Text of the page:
Seven Paycheques in Retirement

For most of our lives, we go to work and earn a paycheque. What happens in retirement when we stop working? Where will our income come from?

Here are the seven possible paycheques you will get in retirement. Most people will get at least one of these paycheques, many will get more than one. The most financially secure retirees will get income from at least five of these sources.

1. Pension Plans

If you have a pension plan, you already have a head start at replacing some of your working income in retirement. About 40 per cent of Canadians who are still working participate in a pension plan, and 56 per cent of retirees collect a paycheque from a pension plan. For these people, pensions will form the foundation of their retirement income. Its very important that those without a pension plan create their own. For example, a 65-year-old couple without pensions would need to save about $200,000 on their own in order to create their own pension of $1,000 per month.

2. Canada Pension Plan

This is one of two paycheques that will come from the government. The amount you get from CPP depends on how much and how often you put money into the Canada Pension Plan through your employment paycheque. The most you can get from CPP is $844.58 a month, or $10,134.96 a year. These figures apply if you take the income beginning at age 65. You can, however, take CCP as early as age 60 at a reduced rate. A person who qualified for the maximum of $844.58 a month at 65 would get $591.21 a month if he or she took the income beginning at 60. You can also defer taking CPP to age 70 at an enhanced rate if you plan to work later than age 65.

3. Old Age Security

The second paycheque from the government is Old Age Security. It is a program that is funded out of tax revenue. As a result, 99 per cent of all retirees collect some amount of OAS. The benefit is based primarily on years of residency. Back in 1952, when OAS was started, it paid $40 a month, and payments began when the recipient reached age 70. (Incidentally, average life expectancy back then was 67.) Today, the maximum OAS payment is $487.54 a month, and recipients must be age 65 or older to collect. There is no provision to take it any earlier. Other components of the OAS program include Guaranteed Income Supplement and the Allowance for low-income earners.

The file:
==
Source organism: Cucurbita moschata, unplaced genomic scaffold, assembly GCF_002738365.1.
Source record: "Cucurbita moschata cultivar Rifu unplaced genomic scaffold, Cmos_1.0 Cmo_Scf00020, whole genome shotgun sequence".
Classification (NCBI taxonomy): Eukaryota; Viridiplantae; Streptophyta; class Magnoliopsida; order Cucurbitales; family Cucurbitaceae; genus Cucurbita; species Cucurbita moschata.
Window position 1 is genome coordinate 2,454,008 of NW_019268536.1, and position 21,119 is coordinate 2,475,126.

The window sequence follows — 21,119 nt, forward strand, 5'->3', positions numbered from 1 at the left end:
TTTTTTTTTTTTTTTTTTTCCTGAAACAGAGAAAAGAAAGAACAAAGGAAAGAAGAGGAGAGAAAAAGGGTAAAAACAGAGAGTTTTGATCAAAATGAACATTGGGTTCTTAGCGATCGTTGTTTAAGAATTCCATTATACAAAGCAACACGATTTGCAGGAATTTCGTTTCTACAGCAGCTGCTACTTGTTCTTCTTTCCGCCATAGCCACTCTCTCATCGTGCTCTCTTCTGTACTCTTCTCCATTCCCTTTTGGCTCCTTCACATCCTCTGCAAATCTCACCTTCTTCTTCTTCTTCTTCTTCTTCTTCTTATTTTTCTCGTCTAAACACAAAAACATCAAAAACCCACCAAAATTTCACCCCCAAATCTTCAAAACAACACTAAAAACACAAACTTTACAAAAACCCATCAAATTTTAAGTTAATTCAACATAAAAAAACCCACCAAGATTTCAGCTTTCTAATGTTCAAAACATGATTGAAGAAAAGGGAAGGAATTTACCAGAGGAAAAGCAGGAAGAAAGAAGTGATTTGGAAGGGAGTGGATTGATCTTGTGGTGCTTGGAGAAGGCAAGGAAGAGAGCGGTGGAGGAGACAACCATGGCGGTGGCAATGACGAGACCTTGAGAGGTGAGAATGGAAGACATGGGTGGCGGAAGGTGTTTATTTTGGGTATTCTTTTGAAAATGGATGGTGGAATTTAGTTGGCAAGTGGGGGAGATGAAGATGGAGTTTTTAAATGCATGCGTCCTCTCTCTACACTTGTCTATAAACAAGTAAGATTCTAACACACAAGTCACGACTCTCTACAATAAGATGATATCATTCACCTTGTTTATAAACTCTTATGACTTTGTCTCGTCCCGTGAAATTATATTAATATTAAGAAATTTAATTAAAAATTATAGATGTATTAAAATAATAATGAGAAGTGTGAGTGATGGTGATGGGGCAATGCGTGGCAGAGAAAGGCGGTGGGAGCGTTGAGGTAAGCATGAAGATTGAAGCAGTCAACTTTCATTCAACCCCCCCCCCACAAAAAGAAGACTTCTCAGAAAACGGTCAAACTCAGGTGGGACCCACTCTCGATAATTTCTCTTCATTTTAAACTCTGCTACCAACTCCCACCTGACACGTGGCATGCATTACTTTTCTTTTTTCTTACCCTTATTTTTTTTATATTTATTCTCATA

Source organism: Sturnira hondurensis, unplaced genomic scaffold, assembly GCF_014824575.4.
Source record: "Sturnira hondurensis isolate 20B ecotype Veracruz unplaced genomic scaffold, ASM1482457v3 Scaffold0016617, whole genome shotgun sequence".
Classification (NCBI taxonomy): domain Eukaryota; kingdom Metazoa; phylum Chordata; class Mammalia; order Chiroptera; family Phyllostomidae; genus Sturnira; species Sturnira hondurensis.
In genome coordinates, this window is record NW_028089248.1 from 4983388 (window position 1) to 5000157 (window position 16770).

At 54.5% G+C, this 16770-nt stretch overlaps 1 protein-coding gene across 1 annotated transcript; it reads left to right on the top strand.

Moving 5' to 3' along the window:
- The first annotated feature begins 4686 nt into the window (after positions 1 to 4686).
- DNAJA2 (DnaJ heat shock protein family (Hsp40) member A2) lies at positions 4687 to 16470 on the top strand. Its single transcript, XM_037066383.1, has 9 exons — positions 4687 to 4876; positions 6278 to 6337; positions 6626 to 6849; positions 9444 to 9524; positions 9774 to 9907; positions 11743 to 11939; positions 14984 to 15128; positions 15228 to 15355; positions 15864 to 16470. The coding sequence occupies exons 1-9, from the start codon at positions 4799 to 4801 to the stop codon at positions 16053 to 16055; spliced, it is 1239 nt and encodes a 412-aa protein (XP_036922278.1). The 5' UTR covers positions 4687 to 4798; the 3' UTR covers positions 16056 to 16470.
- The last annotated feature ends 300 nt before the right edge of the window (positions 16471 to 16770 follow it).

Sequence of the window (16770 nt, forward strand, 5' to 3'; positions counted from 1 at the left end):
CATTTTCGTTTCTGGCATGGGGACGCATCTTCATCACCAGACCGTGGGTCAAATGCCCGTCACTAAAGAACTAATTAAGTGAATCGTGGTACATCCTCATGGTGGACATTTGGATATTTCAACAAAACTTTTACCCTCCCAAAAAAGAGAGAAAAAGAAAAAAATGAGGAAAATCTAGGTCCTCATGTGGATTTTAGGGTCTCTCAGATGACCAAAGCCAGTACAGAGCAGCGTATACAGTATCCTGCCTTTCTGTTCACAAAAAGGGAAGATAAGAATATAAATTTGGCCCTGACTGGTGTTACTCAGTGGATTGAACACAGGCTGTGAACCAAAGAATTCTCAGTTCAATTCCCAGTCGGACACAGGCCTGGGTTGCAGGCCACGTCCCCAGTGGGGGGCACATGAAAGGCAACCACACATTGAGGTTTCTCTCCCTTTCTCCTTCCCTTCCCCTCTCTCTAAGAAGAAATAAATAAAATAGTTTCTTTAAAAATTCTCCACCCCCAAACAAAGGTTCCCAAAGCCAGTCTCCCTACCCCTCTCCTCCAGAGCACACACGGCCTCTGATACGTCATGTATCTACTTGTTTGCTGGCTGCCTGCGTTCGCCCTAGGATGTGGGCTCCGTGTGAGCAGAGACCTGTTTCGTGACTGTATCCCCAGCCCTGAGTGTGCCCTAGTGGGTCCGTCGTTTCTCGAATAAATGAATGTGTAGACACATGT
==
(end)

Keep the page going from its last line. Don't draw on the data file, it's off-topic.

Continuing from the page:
4. Registered Retirement Savings Plan

Unfortunately the government does not provide enough benefits to support most people fully in retirement. If you do not have a pension plan, you should create your own through RRSPs. They are one of the best ways to save for retirement. Once you retire, an RRSP provides a tremendous amount of flexibility. You can convert it to a Registered Retirement Income Fund (RRIF) or an annuity to create a regular stream of income. The more you have, the bigger the cheque. Start saving.

5. Non-RRSP investments

You can create another paycheque if you have investments outside an RRSP. They might include savings, bonds, stocks and rental property. Any asset that you own outside the RRSP may fall into this category. Non-RRSP investments are usually the most tax efficient paycheque you can create in retirement you don't have to pay tax on your original capital, of course, and RRSP funds are taxed as income as you draw them out. Most people should not include their personal residences in this category. You will always need a place to live, and to liquidate your house to supplement income is often a last resort.

6. Employment income

One of the biggest trends among older people is a return to work. Many retirees are starting their own businesses, consulting for their previous employers or working part time. Some do it for the money especially those without a pension plan but many do it because they are bored or just want to keep busy. Studies have shown that retirees today are more healthy and active than ever. At one time, people would look down on those who were older and still working. Today, working in retirement is very much accepted.

7. Other income

This is a catchall category. It might include reverse home mortgages, inheritances, life insurance benefits or foreign sources of income. The large number of baby boomers heading for retirement are getting more creative in establishing investments that will generate paycheques later in life.

Written by Jim Yih

Jim Yih is a Fee Only Advisor, Best Selling Author, and Financial Speaker on wealth, retirement and personal finance. Currently, Jim specializes in putting Financial Education programs into the workplace. For more information you can follow him on Twitter @JimYih or visit his other websites JimYih.com and Clearpoint Benefit Solutions.

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